Burst mode is great for when you are trying to photograph a moving subject such as a running animal or toddler or a someone playing a sport. By snapping images in quick succession, you’re more likely to get a shot that’s in focus and you may even have several keepers to choose from.
Burst Mode is available for iPhone 5s and up. To access it, just hold down the shutter button (or volume + button) and the iPhone will continuously take pictures until you lift your finger again.
Try This: While holding down the shutter button, you’ll see a counter at the bottom of the screen that tells you how many images you’ve taken.
iPhones have a feature called High Dynamic Range, or HDR. HDR allows you to take pictures that have high contrast light sources (for example, a bright sunset against a dark mountain) and better capture both the light or the dark area of the picture without losing details. The idea is that the resulting image will be truer to what the eyes see. It does this by taking three pictures, low, medium and high contrast in quick succession and then blending them to create a final HDR image. HDR is a good choice for stationary images with interesting lighting. Don’t try to use it for action shots though. There’s a good chance that when it blends the three images together, it won’t be sharp.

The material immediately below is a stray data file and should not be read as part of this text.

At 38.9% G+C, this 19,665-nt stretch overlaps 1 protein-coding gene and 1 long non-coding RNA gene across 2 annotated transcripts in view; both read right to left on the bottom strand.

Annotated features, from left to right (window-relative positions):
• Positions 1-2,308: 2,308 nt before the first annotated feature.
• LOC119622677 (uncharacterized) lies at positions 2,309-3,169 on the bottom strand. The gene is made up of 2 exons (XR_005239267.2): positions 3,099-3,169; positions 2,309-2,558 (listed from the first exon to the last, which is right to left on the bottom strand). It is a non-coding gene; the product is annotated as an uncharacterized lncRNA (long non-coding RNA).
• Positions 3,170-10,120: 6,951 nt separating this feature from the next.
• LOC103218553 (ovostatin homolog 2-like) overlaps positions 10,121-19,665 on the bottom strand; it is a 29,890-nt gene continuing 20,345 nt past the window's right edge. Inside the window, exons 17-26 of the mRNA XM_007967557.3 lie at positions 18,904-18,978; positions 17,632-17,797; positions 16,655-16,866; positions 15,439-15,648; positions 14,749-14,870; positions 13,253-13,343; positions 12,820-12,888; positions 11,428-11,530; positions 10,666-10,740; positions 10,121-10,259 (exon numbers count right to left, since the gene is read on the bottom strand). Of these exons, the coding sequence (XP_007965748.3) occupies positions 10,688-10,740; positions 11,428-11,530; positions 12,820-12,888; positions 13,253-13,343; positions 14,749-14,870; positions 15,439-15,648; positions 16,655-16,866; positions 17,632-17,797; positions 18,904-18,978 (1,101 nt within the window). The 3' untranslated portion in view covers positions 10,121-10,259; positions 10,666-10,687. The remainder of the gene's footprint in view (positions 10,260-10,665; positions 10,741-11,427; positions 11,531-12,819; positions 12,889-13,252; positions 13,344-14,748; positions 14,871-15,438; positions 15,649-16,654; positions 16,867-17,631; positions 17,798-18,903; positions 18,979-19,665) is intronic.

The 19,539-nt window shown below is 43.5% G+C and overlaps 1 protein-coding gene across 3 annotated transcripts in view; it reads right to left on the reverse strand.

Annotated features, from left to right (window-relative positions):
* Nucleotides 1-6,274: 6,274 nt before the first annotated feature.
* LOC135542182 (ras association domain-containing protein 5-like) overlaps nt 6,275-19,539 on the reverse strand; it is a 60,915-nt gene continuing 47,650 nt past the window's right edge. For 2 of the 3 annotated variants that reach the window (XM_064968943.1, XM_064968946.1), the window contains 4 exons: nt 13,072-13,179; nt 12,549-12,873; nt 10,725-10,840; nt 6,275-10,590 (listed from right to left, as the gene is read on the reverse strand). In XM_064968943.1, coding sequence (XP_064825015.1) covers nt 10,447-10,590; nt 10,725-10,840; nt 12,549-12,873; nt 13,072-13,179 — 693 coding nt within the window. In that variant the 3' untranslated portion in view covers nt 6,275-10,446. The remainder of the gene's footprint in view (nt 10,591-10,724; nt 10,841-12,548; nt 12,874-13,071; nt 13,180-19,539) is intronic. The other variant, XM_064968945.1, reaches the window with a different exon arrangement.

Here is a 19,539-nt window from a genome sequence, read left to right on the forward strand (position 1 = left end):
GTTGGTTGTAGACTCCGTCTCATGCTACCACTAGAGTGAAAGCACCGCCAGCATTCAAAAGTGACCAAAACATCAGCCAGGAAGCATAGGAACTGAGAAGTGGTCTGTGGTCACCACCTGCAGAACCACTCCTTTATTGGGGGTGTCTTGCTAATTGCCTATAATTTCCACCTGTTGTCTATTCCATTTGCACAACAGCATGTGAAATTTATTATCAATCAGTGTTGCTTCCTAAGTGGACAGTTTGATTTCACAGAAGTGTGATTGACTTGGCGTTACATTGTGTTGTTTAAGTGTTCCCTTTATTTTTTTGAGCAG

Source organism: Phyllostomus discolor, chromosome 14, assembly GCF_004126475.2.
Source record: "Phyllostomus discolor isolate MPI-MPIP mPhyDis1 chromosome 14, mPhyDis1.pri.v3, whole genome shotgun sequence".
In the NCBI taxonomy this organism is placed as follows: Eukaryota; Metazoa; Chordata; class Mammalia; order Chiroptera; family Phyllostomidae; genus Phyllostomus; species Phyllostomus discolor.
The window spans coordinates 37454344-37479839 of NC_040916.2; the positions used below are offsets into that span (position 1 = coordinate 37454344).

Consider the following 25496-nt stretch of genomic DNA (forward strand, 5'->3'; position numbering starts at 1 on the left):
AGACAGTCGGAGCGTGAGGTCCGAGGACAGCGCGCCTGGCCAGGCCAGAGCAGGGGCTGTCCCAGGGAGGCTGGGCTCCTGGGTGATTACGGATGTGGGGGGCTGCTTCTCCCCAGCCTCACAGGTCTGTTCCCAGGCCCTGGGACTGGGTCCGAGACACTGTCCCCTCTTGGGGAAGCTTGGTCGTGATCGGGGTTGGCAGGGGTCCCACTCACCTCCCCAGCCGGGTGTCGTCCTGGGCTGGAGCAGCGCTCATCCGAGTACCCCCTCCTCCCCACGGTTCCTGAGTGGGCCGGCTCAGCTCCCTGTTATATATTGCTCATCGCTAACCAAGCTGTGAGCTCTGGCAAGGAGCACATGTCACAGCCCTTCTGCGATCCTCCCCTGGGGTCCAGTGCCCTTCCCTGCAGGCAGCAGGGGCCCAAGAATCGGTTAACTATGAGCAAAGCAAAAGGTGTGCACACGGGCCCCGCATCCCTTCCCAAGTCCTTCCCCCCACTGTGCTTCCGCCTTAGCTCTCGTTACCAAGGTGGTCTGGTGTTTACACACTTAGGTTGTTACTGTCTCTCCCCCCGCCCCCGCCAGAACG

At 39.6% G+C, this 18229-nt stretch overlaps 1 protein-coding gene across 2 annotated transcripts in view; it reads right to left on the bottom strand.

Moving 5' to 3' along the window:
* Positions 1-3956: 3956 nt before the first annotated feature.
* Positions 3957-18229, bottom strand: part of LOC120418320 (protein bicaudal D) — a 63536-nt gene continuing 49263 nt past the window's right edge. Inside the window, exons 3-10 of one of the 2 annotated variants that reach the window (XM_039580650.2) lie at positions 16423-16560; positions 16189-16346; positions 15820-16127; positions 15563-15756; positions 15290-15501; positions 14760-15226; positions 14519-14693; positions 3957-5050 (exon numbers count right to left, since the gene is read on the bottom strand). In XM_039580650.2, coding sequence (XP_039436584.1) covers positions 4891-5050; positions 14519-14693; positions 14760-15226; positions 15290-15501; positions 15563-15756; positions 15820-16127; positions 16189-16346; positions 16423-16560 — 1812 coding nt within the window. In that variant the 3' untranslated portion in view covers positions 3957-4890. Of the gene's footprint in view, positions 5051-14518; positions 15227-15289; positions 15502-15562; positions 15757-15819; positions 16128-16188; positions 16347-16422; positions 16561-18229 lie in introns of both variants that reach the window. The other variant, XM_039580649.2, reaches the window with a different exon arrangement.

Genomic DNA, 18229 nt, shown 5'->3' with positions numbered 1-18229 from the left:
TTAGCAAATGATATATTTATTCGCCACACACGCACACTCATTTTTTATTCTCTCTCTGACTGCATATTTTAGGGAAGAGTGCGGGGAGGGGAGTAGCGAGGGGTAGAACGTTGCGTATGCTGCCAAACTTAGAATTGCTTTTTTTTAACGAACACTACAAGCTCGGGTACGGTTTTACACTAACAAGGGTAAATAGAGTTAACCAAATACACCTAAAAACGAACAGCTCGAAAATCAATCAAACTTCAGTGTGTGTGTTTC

You can manually turn HDR on or off from the Camera app, but if you have an iPhone 5s or newer, you can just switch it to HDR Auto mode. In HDR Auto, when you point your camera at something, the iPhone’s camera sensor will determine if the image might need HDR correction.
Try this: Take a photo without HDR and then take the same image again using HDR. Compare the images side by side to see the difference.
I hope that you’ve been enjoying these tips and finding them helpful!
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